News & Events
Fanshawe Grad Belinda Sayeau Wins Provincial Award for Work With Aboriginal Students
Belinda Sayeau, a graduate of Fanshawe College in London, has won a provincial award for her work helping Aboriginal students to get a postsecondary education.
Sayeau, an Anishinaabe woman who grew up in Red Lake and is a member of the Shoal Lake #40 First Nation, is the winner of the 2010 Colleges Ontario Award for student achievement. The award will be presented to Sayeau next month during the Higher Education Summit conference in Toronto.
"I feel it's my place to work toward bringing the Aboriginal and non-Native communities at Fanshawe together," says Sayeau (at right), who was adopted outside of her culture and often considers herself a 'bridge'. "I'm the perfect person to do it because I've always walked both paths." She credits her parents with a large role in her achievements, saying, "They provided me with a stable home life, a loving supportive family, and instilled in me a strong sense of service and an entrepreneurial spirit."
Sayeau, who studied business at Fanshawe while raising her daughter and working part time in Fanshawe's
Purchasing & Accounts Payable and Awards & Scholarships departments,
was active in the College's First Nations Student Association. Recognizing the
challenges facing Aboriginal students from small communities when they move to a large college, she has helped
mentor and tutor other Aboriginal students.
Sayeau now works as a Customer Service Representative at Fanshawe's First Nations Centre, where she continues her work with Indigenous students.
Sayeau has also spoken at conferences on the issues facing mature students who go to college, and has helped inspire others to enrol in higher education.
"Belinda has been an important part of our 'home away from home' here at the First Nations Centre at Fanshawe College and she is an excellent role model for all students," says Donna Smith-Sutherland, Supervisor of the College's First Nations Centre. "I know I'll look back 10 years from now and will continue to see the impact that Belinda has had both within the Centre and the College community."
"Students like Belinda Sayeau make a real difference," said Dr. Howard Rundle, President of Fanshawe College. "Belinda's warm and open personality, clear principles, and strong voice had an impact on the lives of many First Nations and non-Native people at the College and beyond."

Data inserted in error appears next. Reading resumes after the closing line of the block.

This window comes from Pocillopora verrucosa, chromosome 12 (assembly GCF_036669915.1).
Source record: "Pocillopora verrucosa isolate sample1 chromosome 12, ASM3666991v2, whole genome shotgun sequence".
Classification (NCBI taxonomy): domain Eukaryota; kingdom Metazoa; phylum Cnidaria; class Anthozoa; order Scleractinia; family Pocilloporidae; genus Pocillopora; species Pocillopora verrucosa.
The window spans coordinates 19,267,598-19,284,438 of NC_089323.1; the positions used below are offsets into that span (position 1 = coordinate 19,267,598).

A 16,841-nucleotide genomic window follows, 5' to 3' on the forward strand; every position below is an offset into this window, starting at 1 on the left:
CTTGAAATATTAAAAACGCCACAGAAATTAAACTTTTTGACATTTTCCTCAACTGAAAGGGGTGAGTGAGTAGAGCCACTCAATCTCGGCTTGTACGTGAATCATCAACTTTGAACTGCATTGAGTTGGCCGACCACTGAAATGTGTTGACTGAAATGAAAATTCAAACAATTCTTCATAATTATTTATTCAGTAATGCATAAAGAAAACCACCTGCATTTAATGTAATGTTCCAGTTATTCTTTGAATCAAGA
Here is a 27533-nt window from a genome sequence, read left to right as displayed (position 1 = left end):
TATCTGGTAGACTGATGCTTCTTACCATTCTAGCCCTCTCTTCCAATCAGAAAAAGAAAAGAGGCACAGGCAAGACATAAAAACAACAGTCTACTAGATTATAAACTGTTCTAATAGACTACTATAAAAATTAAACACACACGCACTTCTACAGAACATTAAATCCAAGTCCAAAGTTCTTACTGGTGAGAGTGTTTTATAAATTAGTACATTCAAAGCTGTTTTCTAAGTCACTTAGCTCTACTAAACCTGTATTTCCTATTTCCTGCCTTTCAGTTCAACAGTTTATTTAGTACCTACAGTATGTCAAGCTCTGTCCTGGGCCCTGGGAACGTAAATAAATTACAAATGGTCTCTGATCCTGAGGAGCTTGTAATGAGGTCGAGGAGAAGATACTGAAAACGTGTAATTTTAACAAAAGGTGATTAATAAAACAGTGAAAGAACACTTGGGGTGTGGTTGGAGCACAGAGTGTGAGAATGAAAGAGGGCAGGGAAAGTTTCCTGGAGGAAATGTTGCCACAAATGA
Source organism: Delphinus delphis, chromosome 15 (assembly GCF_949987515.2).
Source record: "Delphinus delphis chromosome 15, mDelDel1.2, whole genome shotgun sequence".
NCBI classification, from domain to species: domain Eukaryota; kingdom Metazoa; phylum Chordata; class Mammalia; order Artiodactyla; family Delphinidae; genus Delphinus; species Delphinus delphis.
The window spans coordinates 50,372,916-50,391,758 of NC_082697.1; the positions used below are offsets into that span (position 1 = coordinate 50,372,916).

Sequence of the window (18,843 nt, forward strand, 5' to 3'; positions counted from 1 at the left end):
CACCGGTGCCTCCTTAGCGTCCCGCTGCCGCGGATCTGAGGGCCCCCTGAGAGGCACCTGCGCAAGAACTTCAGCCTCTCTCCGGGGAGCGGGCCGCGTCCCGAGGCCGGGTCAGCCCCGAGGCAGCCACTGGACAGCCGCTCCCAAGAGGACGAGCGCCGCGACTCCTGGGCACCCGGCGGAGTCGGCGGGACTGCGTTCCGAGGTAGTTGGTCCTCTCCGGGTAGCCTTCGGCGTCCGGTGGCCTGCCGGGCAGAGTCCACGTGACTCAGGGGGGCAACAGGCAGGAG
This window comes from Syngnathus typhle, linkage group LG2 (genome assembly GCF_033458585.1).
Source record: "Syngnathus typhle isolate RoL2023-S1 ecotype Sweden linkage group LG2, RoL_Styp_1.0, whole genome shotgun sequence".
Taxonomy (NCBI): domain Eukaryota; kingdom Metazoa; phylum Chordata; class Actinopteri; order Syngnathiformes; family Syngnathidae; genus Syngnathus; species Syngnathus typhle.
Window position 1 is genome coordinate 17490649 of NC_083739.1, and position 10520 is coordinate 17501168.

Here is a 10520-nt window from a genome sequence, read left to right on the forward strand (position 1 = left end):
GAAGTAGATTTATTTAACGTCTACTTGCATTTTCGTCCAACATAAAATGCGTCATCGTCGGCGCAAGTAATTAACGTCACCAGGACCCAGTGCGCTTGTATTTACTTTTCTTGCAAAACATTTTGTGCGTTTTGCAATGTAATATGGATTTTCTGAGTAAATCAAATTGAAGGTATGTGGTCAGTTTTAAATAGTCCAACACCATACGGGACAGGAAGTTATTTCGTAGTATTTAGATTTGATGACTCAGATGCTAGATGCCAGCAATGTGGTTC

Colleges Ontario is the organization that advocates on behalf of the province's 24 publicly funded colleges. The Colleges Ontario awards were established in 2000 to recognize individuals, organizations and volunteers who have made an outstanding contribution to the advancement of Ontario's college system.
This year's awards were presented in four categories: student excellence, exemplary service, collaboration partnerships, and community volunteer.
"Belinda's achievements are further proof of the excellent work being done at Ontario's colleges," said Linda Franklin, president and CEO of Colleges Ontario. "We congratulate her on winning this award and thank her for everything she has done to help students at her college."
The other award winners this year are:
- Lorie Shekter-Wolfson, an assistant vice-president at George Brown College in Toronto, has won the exemplary
service award for her work in leading the development of the College's new $175-million campus on the city's
- The First Generation Student Project at Centennial College, in Toronto, has won the collaboration award for its
successes in encouraging students from families with no history of postsecondary education to go to college.
- Fred Blackstein, a board governor at Algonquin College in Ottawa, is the winner of the William G. Davis Community Volunteer Award for his contributions shaping the vision for a new campus in Renfrew County.
The awards will be presented November 22, 2010, at a luncheon ceremony at the Higher Education Summit, the annual conference organized by Colleges Ontario. More than 400 people are expected to attend the conference.